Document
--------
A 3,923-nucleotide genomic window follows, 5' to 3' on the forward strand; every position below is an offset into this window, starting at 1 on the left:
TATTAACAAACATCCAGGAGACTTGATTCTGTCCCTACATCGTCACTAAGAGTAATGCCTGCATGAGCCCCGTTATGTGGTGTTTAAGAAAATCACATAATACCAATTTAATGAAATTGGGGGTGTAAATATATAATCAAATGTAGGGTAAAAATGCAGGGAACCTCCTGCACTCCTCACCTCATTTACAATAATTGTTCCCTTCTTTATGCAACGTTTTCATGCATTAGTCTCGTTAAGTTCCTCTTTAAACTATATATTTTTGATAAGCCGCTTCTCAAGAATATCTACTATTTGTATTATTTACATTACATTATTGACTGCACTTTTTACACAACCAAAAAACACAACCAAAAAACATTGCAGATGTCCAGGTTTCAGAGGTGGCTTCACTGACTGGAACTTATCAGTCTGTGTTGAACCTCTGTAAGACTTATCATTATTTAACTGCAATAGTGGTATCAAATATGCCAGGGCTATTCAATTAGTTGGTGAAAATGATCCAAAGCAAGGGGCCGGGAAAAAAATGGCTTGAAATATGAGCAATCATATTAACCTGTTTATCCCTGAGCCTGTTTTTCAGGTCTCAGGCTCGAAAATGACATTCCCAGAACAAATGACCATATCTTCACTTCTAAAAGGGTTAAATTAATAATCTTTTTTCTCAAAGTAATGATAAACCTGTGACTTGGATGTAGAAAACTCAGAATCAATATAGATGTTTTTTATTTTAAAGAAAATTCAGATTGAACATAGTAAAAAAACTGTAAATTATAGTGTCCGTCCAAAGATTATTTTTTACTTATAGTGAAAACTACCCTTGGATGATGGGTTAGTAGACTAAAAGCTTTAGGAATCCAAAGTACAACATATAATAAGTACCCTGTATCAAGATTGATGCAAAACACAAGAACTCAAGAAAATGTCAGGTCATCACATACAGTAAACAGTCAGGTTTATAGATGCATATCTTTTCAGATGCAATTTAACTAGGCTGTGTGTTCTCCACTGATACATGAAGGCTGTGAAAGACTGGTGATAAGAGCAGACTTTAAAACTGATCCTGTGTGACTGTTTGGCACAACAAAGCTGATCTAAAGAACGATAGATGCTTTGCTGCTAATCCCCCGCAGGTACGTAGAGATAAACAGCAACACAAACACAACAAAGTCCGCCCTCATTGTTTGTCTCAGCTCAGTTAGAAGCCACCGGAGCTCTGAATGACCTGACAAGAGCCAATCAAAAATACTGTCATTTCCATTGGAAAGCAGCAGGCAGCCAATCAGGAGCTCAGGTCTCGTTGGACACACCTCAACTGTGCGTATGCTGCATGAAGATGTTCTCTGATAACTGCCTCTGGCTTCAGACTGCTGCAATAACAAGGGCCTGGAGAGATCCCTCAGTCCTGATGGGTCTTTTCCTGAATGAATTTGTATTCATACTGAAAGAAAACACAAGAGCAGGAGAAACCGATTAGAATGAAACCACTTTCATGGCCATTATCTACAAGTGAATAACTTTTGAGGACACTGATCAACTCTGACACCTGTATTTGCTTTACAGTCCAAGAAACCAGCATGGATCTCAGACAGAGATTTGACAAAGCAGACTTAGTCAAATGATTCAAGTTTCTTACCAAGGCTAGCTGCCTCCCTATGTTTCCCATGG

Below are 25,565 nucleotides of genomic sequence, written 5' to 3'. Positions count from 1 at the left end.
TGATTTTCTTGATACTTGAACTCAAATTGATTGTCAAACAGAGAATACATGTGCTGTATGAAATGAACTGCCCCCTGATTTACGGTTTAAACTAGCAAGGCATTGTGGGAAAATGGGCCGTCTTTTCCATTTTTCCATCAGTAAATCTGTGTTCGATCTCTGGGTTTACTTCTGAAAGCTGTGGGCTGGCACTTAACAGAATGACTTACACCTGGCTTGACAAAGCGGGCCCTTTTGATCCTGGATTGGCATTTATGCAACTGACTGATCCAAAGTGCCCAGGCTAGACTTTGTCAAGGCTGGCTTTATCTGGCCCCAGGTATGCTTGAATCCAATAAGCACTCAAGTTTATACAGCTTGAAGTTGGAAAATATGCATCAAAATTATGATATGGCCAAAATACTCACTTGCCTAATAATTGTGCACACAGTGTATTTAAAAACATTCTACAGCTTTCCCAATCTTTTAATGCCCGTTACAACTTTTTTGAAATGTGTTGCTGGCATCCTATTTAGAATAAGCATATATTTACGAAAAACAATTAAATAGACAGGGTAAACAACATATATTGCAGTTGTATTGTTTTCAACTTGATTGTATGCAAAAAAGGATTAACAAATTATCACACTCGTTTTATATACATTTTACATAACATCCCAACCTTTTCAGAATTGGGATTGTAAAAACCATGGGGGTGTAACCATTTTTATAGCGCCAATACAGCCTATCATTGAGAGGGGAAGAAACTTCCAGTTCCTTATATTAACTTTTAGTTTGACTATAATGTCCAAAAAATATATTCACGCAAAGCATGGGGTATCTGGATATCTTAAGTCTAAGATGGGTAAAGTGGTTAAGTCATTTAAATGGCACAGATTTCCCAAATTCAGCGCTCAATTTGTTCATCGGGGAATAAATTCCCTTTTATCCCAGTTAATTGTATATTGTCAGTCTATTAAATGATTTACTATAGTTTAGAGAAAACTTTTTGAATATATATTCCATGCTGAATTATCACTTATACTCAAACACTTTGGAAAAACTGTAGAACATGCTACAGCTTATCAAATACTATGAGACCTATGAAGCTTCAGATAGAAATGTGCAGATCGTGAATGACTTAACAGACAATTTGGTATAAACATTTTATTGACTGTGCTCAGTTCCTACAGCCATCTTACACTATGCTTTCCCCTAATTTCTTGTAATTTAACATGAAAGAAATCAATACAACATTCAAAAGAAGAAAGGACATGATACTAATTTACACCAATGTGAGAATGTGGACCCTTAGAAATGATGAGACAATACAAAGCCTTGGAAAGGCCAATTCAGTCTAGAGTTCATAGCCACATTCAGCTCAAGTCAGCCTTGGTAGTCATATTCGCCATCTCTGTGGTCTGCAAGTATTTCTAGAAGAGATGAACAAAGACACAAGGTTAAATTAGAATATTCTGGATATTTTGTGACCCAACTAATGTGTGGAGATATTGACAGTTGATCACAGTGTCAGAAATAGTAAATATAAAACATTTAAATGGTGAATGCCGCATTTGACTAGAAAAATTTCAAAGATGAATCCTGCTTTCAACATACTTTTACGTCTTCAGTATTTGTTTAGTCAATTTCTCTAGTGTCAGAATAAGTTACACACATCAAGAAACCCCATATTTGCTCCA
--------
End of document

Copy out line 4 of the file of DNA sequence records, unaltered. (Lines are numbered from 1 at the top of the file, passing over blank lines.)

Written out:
TGATTTTCTTGATACTTGAACTCAAATTGATTGTCAAACAGAGAATACATGTGCTGTATGAAATGAACTGCCCCCTGATTTACGGTTTAAACTAGCAAGGCATTGTGGGAAAATGGGCCGTCTTTTCCATTTTTCCATCAGTAAATCTGTGTTCGATCTCTGGGTTTACTTCTGAAAGCTGTGGGCTGGCACTTAACAGAATGACTTACACCTGGCTTGACAAAGCGGGCCCTTTTGATCCTGGATTGGCATTTATGCAACTGACTGATCCAAAGTGCCCAGGCTAGACTTTGTCAAGGCTGGCTTTATCTGGCCCCAGGTATGCTTGAATCCAATAAGCACTCAAGTTTATACAGCTTGAAGTTGGAAAATATGCATCAAAATTATGATATGGCCAAAATACTCACTTGCCTAATAATTGTGCACACAGTGTATTTAAAAACATTCTACAGCTTTCCCAATCTTTTAATGCCCGTTACAACTTTTTTGAAATGTGTTGCTGGCATCCTATTTAGAATAAGCATATATTTACGAAAAACAATTAAATAGACAGGGTAAACAACATATATTGCAGTTGTATTGTTTTCAACTTGATTGTATGCAAAAAAGGATTAACAAATTATCACACTCGTTTTATATACATTTTACATAACATCCCAACCTTTTCAGAATTGGGATTGTAAAAACCATGGGGGTGTAACCATTTTTATAGCGCCAATACAGCCTATCATTGAGAGGGGAAGAAACTTCCAGTTCCTTATATTAACTTTTAGTTTGACTATAATGTCCAAAAAATATATTCACGCAAAGCATGGGGTATCTGGATATCTTAAGTCTAAGATGGGTAAAGTGGTTAAGTCATTTAAATGGCACAGATTTCCCAAATTCAGCGCTCAATTTGTTCATCGGGGAATAAATTCCCTTTTATCCCAGTTAATTGTATATTGTCAGTCTATTAAATGATTTACTATAGTTTAGAGAAAACTTTTTGAATATATATTCCATGCTGAATTATCACTTATACTCAAACACTTTGGAAAAACTGTAGAACATGCTACAGCTTATCAAATACTATGAGACCTATGAAGCTTCAGATAGAAATGTGCAGATCGTGAATGACTTAACAGACAATTTGGTATAAACATTTTATTGACTGTGCTCAGTTCCTACAGCCATCTTACACTATGCTTTCCCCTAATTTCTTGTAATTTAACATGAAAGAAATCAATACAACATTCAAAAGAAGAAAGGACATGATACTAATTTACACCAATGTGAGAATGTGGACCCTTAGAAATGATGAGACAATACAAAGCCTTGGAAAGGCCAATTCAGTCTAGAGTTCATAGCCACATTCAGCTCAAGTCAGCCTTGGTAGTCATATTCGCCATCTCTGTGGTCTGCAAGTATTTCTAGAAGAGATGAACAAAGACACAAGGTTAAATTAGAATATTCTGGATATTTTGTGACCCAACTAATGTGTGGAGATATTGACAGTTGATCACAGTGTCAGAAATAGTAAATATAAAACATTTAAATGGTGAATGCCGCATTTGACTAGAAAAATTTCAAAGATGAATCCTGCTTTCAACATACTTTTACGTCTTCAGTATTTGTTTAGTCAATTTCTCTAGTGTCAGAATAAGTTACACACATCAAGAAACCCCATATTTGCTCCA